Invasion of Muslim Ruler
There had been foreign conquerors in India before ; and they had all been quickly absorbed and assimilated in the body of Hindu society. But these new Turkish fanatics were of an entirely different type.
They were not content with the acquisition of mere political power. They descended upon the plains of Hindustan not as mere conquerors and plunderers. But as crusading warriors bent upon spreading their holy faith in the land of the infidels.
Soon they overthrew the Hindu kingdoms of the north and established themselves in the land. They set about systematically to force their religion upon the people. Invaders desecrate the Hindu temples and their magnificent edifices, to break down the idols, mutilate statues and works of art, disfigure stone inscriptions beyond recognition.
Out of the material obtained by such wanton destruction, they erected prayer-houses for the use of the Faithful. In order to stamp out heathenism and gather the Indian people within the fold of Islam. These ruthless vandals prohibited the public exercise of the Hindu religion and subjected its devotees to disabilities and penal laws.
The Muslim Rulers don’t allow Hindus to dress well, live well or appear prosperous. They impose Vexatious taxes upon them and destroyed Hindu seats of learning.
Fall of Kingdom of Warangal
A dynasty of the Kakatiyas ruled the coastal region between the Godavari and the Krishna with Warangal as its capital . It was first attacked in 1303 by Ala-ud-din’s general Malik Fakhruddin Juna, who later figured as the notorious Sultan Muhammad Tughlaq of Delhi.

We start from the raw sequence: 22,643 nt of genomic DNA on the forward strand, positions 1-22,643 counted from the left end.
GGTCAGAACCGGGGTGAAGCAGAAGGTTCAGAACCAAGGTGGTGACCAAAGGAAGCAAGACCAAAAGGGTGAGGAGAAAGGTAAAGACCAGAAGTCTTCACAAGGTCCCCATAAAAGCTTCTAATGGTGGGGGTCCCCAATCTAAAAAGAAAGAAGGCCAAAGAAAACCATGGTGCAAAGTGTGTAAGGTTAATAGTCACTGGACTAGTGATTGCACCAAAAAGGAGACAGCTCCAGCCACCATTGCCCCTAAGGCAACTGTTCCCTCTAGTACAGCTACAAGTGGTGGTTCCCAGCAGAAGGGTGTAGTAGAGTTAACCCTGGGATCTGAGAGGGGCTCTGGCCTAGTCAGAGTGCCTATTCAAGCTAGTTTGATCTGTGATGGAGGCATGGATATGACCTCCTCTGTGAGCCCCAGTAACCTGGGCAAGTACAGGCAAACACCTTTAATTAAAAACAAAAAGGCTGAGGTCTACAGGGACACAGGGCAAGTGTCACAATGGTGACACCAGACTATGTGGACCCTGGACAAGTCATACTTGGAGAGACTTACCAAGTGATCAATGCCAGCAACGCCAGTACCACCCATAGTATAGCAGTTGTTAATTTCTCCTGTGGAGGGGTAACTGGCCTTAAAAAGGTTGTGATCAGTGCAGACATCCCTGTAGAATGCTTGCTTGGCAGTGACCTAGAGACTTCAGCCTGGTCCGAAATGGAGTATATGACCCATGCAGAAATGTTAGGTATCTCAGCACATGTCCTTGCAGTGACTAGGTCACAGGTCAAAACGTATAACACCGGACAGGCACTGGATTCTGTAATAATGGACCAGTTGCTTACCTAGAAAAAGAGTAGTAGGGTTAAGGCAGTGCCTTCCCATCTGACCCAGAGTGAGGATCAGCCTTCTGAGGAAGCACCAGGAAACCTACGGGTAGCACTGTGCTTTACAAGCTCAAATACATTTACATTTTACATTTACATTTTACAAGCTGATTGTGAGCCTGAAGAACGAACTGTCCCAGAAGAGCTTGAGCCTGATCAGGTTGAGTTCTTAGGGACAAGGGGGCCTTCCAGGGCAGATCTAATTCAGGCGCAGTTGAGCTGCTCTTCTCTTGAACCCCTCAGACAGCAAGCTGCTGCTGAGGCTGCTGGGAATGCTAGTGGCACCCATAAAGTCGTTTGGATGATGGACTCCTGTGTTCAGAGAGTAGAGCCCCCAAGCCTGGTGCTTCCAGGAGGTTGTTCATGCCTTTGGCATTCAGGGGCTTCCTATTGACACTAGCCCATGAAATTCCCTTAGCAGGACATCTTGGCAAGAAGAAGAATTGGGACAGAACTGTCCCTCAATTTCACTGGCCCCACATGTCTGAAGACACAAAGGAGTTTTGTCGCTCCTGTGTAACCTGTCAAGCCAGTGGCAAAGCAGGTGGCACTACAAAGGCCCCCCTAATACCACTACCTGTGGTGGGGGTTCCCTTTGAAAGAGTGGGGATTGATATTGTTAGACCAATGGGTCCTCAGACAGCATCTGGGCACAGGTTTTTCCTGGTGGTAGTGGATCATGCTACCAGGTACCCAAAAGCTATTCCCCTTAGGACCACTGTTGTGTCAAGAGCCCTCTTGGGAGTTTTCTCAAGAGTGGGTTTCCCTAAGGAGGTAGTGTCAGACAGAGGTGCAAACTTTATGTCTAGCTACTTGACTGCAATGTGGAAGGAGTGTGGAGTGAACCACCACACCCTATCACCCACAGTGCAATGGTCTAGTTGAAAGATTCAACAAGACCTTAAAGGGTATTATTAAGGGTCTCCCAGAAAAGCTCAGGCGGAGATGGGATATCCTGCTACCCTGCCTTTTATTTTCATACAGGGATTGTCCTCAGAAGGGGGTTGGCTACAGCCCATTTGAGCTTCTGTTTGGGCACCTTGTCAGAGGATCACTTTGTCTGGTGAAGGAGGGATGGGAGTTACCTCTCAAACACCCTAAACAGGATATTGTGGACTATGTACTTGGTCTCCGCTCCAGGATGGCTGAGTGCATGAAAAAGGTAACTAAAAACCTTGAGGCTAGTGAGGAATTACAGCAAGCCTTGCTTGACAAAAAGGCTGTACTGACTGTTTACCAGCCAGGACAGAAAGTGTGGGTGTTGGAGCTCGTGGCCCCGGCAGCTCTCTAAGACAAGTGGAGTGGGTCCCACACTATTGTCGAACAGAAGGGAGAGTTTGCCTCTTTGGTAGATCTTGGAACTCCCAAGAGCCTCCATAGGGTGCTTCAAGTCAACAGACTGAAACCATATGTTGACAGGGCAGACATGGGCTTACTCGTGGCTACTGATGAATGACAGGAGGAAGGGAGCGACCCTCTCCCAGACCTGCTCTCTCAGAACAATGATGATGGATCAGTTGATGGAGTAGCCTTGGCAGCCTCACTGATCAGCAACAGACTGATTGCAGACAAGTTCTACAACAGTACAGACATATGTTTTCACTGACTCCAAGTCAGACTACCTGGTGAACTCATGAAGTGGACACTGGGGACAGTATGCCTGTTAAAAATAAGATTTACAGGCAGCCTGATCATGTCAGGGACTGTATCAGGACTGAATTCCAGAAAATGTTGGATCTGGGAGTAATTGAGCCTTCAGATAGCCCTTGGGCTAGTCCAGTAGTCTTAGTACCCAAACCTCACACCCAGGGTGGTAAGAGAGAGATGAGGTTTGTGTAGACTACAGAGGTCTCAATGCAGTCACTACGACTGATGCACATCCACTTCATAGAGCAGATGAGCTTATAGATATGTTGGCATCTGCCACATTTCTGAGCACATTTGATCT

He was routed with heavy loss by the valiant ruler Prataparudra Kakatiya, who then became an eyesore to the Muslim conquerors. Years passed. The Tughlaqs succeeded Khiljis who sent a strong expedition against Warangal in 1321. For two years the struggle continued unabated.
Prataparudra was defeated and captured alive. He was being taken to Delhi as a trophy of the war, when, finding the insult too bitter to bear, he put an end to his life in 1323. This sad end of their valiant leader roused the people as nothing else would have done.
Revolt of Kampli
After a year’s time Muhammad became the Sultan of Delhi and at once removed his capital to Deogiri(1325) ; and from his seat in that strong fort he started measures to put down the rising opposition of the Hindus.
The fall of Warangal had spread the infection of revolt to the neighbouring region of Kampli on the Tungabhadra. Here another brave Hindu warrior Kamnath, inflicted crushing defeats upon the forces sent against him by the Sultan from Deogiri.
Exasperated by this disgraceful reverse, the Sultan sent another and more powerful expedition for the conquest of Kampli in 1327. Kampildeva finding resistance hopeless, prepared a huge fire. They along with all his women folk burnt himself alive in it in order to escape the disgrace of falling into the enemy’s hands.
A large number of prisoners was however, captured and carried in chains to the Sultan. His joy at this success was unbounded. He returned to Delhi with his booty and prisoners.
Rise of Harihar and Bukka
Among these latter were two brothers, Harihar and bukka. They had formerly served as ministers at Kampli and helped Prataparudra of Warangal.
The Sultan knew their worth, converted them to Islam. He used them well with a view to employing them in the event of any Hindu revolt in the south.